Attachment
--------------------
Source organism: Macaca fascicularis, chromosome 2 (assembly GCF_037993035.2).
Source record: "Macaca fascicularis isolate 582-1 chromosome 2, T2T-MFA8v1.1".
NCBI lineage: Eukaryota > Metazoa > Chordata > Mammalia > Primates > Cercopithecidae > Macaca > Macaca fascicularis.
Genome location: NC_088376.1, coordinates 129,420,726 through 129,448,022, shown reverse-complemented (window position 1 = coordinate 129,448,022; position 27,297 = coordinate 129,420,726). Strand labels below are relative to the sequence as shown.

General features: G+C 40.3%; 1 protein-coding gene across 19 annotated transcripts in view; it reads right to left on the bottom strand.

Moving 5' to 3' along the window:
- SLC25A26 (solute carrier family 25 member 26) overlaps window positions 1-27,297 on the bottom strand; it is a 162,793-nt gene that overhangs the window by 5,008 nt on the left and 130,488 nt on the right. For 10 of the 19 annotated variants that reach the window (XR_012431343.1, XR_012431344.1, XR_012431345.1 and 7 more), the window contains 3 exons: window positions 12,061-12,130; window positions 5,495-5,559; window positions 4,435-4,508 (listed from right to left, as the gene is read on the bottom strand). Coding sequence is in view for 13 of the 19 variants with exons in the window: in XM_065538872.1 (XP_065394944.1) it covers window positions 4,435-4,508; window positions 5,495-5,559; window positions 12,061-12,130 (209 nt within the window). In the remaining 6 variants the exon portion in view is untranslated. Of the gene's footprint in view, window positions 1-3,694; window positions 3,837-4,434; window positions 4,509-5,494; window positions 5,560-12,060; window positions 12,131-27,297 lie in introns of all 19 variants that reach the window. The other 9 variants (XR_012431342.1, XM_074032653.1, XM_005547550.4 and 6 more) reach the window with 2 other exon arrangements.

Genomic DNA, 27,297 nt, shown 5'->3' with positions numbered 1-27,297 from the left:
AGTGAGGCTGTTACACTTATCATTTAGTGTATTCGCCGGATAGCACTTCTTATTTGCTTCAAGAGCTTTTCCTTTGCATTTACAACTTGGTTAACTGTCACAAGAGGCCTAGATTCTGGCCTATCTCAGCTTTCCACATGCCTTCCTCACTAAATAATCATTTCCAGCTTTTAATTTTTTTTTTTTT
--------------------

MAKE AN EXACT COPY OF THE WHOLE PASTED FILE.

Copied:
Source organism: Macaca fascicularis, chromosome 2 (assembly GCF_037993035.2).
Source record: "Macaca fascicularis isolate 582-1 chromosome 2, T2T-MFA8v1.1".
NCBI lineage: Eukaryota > Metazoa > Chordata > Mammalia > Primates > Cercopithecidae > Macaca > Macaca fascicularis.
Genome location: NC_088376.1, coordinates 129,420,726 through 129,448,022, shown reverse-complemented (window position 1 = coordinate 129,448,022; position 27,297 = coordinate 129,420,726). Strand labels below are relative to the sequence as shown.

General features: G+C 40.3%; 1 protein-coding gene across 19 annotated transcripts in view; it reads right to left on the bottom strand.

Moving 5' to 3' along the window:
- SLC25A26 (solute carrier family 25 member 26) overlaps window positions 1-27,297 on the bottom strand; it is a 162,793-nt gene that overhangs the window by 5,008 nt on the left and 130,488 nt on the right. For 10 of the 19 annotated variants that reach the window (XR_012431343.1, XR_012431344.1, XR_012431345.1 and 7 more), the window contains 3 exons: window positions 12,061-12,130; window positions 5,495-5,559; window positions 4,435-4,508 (listed from right to left, as the gene is read on the bottom strand). Coding sequence is in view for 13 of the 19 variants with exons in the window: in XM_065538872.1 (XP_065394944.1) it covers window positions 4,435-4,508; window positions 5,495-5,559; window positions 12,061-12,130 (209 nt within the window). In the remaining 6 variants the exon portion in view is untranslated. Of the gene's footprint in view, window positions 1-3,694; window positions 3,837-4,434; window positions 4,509-5,494; window positions 5,560-12,060; window positions 12,131-27,297 lie in introns of all 19 variants that reach the window. The other 9 variants (XR_012431342.1, XM_074032653.1, XM_005547550.4 and 6 more) reach the window with 2 other exon arrangements.

Genomic DNA, 27,297 nt, shown 5'->3' with positions numbered 1-27,297 from the left:
AGTGAGGCTGTTACACTTATCATTTAGTGTATTCGCCGGATAGCACTTCTTATTTGCTTCAAGAGCTTTTCCTTTGCATTTACAACTTGGTTAACTGTCACAAGAGGCCTAGATTCTGGCCTATCTCAGCTTTCCACATGCCTTCCTCACTAAATAATCATTTCCAGCTTTTAATTTTTTTTTTTTT